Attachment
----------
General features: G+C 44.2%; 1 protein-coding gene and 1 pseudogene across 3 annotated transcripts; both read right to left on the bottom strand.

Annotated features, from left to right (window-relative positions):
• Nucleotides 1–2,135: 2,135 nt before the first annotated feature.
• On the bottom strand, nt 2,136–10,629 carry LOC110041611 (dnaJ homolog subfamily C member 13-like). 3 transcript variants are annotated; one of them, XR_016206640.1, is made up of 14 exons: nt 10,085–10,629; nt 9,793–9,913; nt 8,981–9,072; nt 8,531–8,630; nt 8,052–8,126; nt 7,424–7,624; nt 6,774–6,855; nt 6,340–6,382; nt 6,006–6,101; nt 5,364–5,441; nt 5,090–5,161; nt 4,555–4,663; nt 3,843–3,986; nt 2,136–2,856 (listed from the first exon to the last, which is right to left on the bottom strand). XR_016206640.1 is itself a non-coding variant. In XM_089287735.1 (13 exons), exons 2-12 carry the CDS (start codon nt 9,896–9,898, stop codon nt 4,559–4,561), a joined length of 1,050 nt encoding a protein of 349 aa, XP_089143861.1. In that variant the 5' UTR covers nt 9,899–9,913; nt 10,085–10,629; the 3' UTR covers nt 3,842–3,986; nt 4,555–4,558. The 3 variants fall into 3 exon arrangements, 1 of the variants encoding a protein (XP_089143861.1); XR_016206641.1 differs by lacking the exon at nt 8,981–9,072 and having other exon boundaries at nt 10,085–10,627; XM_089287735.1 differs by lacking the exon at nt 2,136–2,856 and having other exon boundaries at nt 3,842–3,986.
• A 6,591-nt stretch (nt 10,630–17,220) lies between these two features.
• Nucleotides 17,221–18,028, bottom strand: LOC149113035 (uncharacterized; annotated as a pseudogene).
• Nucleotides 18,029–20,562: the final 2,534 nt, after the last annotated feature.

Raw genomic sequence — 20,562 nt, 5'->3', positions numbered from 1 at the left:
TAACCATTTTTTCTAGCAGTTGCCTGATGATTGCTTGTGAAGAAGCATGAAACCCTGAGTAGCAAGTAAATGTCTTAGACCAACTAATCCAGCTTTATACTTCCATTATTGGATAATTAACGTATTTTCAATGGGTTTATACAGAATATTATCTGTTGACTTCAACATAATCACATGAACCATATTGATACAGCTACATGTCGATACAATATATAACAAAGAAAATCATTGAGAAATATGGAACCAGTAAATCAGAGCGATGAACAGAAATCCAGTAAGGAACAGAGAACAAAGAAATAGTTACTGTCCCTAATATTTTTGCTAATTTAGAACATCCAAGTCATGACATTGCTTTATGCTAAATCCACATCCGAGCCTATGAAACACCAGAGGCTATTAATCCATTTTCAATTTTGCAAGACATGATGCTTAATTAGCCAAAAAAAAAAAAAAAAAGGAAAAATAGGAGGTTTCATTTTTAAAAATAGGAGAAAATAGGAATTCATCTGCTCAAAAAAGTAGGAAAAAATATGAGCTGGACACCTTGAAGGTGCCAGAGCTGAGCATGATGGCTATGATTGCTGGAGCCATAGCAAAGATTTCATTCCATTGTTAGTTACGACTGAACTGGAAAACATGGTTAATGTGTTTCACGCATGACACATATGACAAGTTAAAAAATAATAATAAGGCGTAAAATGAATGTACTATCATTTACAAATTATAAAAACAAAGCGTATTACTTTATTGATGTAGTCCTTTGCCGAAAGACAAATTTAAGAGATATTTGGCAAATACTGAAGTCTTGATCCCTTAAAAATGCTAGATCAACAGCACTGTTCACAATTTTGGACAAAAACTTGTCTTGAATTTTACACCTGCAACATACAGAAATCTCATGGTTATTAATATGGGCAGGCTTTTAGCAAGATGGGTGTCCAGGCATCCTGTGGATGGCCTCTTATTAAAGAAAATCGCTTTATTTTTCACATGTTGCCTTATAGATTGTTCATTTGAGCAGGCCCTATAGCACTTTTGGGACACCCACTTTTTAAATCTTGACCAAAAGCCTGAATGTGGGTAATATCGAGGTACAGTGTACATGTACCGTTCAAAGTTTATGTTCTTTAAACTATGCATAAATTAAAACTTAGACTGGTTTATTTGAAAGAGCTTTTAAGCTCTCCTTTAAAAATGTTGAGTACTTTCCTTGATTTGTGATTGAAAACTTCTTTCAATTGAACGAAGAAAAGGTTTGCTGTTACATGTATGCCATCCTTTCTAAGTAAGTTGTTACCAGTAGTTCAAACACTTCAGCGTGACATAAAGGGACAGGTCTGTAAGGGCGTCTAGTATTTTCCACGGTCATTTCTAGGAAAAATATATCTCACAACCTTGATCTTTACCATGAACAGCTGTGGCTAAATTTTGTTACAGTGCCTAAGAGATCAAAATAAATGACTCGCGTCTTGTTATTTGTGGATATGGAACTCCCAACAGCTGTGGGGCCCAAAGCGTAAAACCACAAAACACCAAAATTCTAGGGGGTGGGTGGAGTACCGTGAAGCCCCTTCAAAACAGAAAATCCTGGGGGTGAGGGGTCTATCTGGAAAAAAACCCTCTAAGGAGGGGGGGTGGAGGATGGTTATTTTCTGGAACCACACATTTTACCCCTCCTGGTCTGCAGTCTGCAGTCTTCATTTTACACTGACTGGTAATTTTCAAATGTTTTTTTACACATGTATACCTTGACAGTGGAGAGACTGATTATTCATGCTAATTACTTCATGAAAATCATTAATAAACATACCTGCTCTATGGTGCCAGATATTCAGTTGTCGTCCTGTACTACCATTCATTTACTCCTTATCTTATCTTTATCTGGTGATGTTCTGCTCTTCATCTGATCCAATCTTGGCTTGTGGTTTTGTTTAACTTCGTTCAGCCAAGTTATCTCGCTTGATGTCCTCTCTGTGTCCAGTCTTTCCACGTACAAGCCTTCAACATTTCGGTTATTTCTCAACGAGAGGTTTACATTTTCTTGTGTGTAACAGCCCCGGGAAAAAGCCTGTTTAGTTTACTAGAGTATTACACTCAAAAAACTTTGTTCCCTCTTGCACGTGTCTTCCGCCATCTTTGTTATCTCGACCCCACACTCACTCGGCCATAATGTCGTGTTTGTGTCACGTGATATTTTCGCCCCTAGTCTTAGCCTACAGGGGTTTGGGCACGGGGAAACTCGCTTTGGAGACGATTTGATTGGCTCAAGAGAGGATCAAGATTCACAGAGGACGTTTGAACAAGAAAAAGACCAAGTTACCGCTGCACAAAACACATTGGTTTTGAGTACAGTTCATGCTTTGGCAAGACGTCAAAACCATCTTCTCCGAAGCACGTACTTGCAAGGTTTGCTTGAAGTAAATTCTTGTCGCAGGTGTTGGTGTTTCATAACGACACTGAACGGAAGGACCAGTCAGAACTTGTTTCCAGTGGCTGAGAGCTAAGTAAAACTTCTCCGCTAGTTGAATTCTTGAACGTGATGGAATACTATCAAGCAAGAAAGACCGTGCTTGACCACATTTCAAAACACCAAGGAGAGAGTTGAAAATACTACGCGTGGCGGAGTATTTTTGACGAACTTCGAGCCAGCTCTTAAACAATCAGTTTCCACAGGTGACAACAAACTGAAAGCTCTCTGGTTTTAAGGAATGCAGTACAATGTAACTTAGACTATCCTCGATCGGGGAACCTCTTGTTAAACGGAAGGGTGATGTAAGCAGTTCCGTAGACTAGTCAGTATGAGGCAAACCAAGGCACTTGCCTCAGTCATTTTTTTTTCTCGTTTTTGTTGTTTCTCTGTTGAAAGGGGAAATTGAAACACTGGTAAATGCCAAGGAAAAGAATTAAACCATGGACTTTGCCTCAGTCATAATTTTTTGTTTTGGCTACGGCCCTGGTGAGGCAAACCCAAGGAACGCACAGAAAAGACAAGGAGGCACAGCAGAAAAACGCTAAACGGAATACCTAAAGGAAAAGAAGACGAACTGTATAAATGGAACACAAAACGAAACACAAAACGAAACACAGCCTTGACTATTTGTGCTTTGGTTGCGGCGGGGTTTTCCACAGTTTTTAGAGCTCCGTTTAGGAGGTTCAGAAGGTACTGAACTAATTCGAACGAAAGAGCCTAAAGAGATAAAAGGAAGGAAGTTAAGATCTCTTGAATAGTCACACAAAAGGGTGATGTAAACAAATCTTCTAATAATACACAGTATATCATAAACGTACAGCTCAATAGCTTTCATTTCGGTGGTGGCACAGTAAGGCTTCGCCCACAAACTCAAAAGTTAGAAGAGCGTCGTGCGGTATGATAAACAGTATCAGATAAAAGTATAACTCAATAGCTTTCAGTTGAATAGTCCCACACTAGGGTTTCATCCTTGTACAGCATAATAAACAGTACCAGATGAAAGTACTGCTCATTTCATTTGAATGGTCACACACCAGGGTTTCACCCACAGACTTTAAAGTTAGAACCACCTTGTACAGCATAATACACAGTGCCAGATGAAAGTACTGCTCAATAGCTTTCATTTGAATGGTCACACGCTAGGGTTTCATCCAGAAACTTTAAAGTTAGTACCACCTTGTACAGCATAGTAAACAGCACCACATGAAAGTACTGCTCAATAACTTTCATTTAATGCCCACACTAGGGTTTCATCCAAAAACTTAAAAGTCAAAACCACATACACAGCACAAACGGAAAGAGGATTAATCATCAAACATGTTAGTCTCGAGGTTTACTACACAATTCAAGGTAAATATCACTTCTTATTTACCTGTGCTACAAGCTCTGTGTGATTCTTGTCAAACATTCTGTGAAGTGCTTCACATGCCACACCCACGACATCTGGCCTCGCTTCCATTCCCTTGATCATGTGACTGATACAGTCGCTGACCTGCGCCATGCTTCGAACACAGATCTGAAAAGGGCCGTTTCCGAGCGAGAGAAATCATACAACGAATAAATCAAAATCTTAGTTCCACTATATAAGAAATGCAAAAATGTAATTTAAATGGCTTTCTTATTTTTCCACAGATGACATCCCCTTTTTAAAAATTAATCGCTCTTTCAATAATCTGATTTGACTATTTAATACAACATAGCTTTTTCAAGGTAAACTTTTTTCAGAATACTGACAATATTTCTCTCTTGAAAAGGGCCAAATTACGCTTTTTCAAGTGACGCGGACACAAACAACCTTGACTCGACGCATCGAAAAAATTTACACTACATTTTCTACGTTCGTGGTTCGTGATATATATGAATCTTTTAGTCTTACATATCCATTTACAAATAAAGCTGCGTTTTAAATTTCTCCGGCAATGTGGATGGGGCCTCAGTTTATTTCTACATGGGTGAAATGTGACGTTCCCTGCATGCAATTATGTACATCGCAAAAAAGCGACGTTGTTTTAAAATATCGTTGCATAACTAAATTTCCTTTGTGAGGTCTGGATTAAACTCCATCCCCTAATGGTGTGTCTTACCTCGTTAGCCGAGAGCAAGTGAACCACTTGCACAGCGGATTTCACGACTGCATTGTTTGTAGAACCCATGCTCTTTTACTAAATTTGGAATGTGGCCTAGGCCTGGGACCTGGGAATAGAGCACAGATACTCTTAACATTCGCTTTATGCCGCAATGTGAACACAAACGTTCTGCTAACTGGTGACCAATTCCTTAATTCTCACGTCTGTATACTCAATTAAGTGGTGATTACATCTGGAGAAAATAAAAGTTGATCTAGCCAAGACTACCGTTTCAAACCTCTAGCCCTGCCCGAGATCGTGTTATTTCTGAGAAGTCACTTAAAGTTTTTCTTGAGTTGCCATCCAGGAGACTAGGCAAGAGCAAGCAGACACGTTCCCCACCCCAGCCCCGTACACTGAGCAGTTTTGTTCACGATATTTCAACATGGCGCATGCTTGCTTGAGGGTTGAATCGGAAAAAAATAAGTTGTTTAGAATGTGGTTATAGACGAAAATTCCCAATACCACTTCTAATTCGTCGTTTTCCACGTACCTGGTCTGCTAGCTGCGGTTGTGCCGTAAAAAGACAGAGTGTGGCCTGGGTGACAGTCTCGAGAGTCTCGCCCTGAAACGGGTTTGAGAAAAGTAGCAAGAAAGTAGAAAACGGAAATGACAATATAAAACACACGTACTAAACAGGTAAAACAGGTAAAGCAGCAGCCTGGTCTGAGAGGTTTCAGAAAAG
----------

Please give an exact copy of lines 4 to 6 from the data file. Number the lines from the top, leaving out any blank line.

• On the bottom strand, nt 2,136–10,629 carry LOC110041611 (dnaJ homolog subfamily C member 13-like). 3 transcript variants are annotated; one of them, XR_016206640.1, is made up of 14 exons: nt 10,085–10,629; nt 9,793–9,913; nt 8,981–9,072; nt 8,531–8,630; nt 8,052–8,126; nt 7,424–7,624; nt 6,774–6,855; nt 6,340–6,382; nt 6,006–6,101; nt 5,364–5,441; nt 5,090–5,161; nt 4,555–4,663; nt 3,843–3,986; nt 2,136–2,856 (listed from the first exon to the last, which is right to left on the bottom strand). XR_016206640.1 is itself a non-coding variant. In XM_089287735.1 (13 exons), exons 2-12 carry the CDS (start codon nt 9,896–9,898, stop codon nt 4,559–4,561), a joined length of 1,050 nt encoding a protein of 349 aa, XP_089143861.1. In that variant the 5' UTR covers nt 9,899–9,913; nt 10,085–10,629; the 3' UTR covers nt 3,842–3,986; nt 4,555–4,558. The 3 variants fall into 3 exon arrangements, 1 of the variants encoding a protein (XP_089143861.1); XR_016206641.1 differs by lacking the exon at nt 8,981–9,072 and having other exon boundaries at nt 10,085–10,627; XM_089287735.1 differs by lacking the exon at nt 2,136–2,856 and having other exon boundaries at nt 3,842–3,986.
• A 6,591-nt stretch (nt 10,630–17,220) lies between these two features.
• Nucleotides 17,221–18,028, bottom strand: LOC149113035 (uncharacterized; annotated as a pseudogene).